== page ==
As if Nic Claxton did’t have enough responsibilities already...
The fourth-year center is second in the league in blocks, whether you measure them by his per-game average of 2.5 or his season total of 176. Either way, he’s rejecting a ton of attempts in his campaign for some All-Defense, or perhaps Most Improved Player recognition.
This level of intimidation at the rim comes after Claxton has already established himself as the NBA’s premiere switch-big; calculator nerds and hoop purists alike can appreciate both the functional and aesthetic value of watching a gangly almost-seven-footer slide his feet, turn his hips, and leave explosive perimeter talents disheveled 20 feet from the basket. Darius Garland, as shifty as they come, had his own problems dealing with Claximum Security when the Cleveland Cavaliers faced the Brooklyn Nets:
Claxton shutting down Garland again on a switch, this time ending it with a block: pic.twitter.com/G5wEy9iqet— Lucas Kaplan (@LucasKaplan_) March 24, 2023
But we are now fully aware of what he’s capable of on the defensive end. Descending from the rafters to reject layups, locking up guards in isolation, nothing surprises us anymore.
Likewise, Claxton’s offensive production is also at an all-time high. But there’s still a sense of mystery there. Does it feel like he’s fully unlocked on that end already? If not, what would the next steps look like? (And no, I’m not just talking about an improved free-throw percentage, although his 65% success rate since February started is a real improvement from the eye-gouging 47% it was before that. That new form seems to be paying dividends.) On a Brooklyn roster that will forever be searching for more offense for as long as they are together, Nic Claxton may be the resource to invest in.
While Claxton may not be the league leader in shooting percentage any longer (Walker Kessler, the Jazz rookie, recently moved ahead of him in that category), he is still above the 70% mark for the season, made only more impressive after considering the jump in shots outside the restricted area.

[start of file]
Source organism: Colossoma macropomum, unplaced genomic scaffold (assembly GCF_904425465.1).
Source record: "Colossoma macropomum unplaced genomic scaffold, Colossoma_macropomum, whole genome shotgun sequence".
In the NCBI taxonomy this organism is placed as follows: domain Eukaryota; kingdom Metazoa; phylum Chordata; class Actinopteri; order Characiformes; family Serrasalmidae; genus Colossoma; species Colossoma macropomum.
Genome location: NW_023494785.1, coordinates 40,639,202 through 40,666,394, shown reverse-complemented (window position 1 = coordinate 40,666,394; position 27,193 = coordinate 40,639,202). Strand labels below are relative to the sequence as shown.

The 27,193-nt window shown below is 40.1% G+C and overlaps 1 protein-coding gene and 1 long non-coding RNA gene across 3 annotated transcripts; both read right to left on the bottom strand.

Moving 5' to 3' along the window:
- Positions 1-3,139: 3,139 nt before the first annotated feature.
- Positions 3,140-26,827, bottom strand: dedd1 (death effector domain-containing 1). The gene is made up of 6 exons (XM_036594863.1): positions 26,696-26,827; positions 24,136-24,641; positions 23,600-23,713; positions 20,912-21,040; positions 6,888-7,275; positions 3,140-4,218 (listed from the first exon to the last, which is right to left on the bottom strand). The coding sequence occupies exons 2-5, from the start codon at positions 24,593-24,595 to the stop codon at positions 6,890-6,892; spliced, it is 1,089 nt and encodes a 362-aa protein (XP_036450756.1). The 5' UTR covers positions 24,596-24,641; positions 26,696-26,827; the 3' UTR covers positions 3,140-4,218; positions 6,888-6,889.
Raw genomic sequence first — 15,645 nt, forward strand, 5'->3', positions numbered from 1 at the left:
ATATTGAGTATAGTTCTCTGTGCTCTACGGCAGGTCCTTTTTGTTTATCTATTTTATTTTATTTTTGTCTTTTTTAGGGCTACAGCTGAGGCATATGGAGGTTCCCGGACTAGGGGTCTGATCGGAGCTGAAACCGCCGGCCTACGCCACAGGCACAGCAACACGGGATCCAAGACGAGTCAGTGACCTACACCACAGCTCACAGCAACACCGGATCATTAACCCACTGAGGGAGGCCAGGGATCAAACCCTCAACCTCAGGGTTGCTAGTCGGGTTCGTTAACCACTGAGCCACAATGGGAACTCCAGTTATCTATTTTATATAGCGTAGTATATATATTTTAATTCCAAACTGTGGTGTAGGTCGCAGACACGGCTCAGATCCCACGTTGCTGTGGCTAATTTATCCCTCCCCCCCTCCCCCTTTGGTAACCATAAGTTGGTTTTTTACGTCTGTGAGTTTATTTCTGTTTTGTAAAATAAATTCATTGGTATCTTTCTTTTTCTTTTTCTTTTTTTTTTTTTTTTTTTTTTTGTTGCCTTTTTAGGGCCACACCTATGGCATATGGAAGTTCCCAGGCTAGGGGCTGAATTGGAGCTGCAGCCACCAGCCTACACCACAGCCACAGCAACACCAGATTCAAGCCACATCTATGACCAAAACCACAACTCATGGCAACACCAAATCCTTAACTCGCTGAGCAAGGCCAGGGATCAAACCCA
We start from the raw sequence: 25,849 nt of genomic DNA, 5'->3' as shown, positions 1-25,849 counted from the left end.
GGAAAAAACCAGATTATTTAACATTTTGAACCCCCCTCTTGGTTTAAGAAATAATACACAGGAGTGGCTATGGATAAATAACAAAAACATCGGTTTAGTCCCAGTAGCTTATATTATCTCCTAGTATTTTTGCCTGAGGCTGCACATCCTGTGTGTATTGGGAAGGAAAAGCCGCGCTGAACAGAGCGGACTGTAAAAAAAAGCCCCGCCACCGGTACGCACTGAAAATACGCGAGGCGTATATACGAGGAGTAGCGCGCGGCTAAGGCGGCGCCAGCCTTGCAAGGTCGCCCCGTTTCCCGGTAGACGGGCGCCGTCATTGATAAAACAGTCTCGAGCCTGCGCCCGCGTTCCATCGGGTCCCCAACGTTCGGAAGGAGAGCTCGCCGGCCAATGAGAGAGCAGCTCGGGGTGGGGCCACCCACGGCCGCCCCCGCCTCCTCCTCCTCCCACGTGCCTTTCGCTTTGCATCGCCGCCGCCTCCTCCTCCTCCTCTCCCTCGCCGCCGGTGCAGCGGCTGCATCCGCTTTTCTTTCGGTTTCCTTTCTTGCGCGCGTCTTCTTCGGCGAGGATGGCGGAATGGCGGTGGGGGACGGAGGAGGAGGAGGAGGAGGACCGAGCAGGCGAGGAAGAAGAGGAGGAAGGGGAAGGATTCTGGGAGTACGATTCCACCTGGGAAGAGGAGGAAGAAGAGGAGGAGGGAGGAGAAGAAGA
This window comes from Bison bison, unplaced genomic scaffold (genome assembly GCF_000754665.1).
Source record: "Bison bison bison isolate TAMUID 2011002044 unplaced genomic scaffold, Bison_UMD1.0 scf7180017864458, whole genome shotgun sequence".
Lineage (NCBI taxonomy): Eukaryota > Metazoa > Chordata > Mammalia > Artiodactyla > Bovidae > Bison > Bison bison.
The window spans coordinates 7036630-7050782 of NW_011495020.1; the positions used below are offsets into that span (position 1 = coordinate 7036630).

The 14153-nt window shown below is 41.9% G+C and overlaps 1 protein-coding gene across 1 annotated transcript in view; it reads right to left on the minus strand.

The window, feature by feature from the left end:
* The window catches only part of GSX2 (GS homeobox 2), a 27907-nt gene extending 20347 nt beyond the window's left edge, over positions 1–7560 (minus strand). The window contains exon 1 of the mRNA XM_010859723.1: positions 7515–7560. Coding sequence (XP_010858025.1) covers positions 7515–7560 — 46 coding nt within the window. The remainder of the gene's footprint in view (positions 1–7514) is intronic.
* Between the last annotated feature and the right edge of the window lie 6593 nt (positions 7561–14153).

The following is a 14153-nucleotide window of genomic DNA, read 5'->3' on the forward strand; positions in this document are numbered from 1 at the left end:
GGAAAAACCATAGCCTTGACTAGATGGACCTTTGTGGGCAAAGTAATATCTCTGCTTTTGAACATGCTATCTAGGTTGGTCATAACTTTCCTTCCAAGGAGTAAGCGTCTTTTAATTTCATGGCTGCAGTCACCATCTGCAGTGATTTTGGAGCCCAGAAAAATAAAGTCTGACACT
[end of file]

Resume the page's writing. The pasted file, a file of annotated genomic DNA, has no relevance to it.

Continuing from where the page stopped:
The University of Georgia product has also proven his durability: After missing significant time to injury and illness his first three years, Clax has played 2,073 minutes in 70 games this season, ranking 66th in the NBA. In his three seasons before this one, he had accumulated a grand total of just 1,755 minutes!
At Nets practice on Tuesday morning, both Claxton and his head coach, Jacque Vaughn, spoke about the big man’s gradual but noticeable improvement on the offensive end.
Claxton, when discussing the differences in his role in Brooklyn’s post-star era, simply stated “Offensively, I’m given a little bit more freedom having certain plays drawn up for me where I’m able to get to the rim and dunk on people. I’m figuring it out.”
Vaughn, when asked how much of his improvement is coming within the natural flow of the game vs. a concerted push from the coaching staff, credited “a little bit of both.”
He also dropped some encouraging hints that we may indeed see more responsibilities fall into Claxton’s hands: “That’s the coaching staff believing that he can push the basketball, he can [dribble handoff] the basketball, he can make decisions at the elbow. So that piece of it is because we’re gaining confidence in him. And I think that gives him confidence to defend on the other end for us, to be our rim protector for us and having confidence in him to make those plays without repercussions of it ‘might not go well.’ So I think that goes a long ways with a player.”
The next chance to see the Clax Attack in action is on Wednesday night at 7:30 p.m. ET, as the Nets will play host to the Houston Rockets.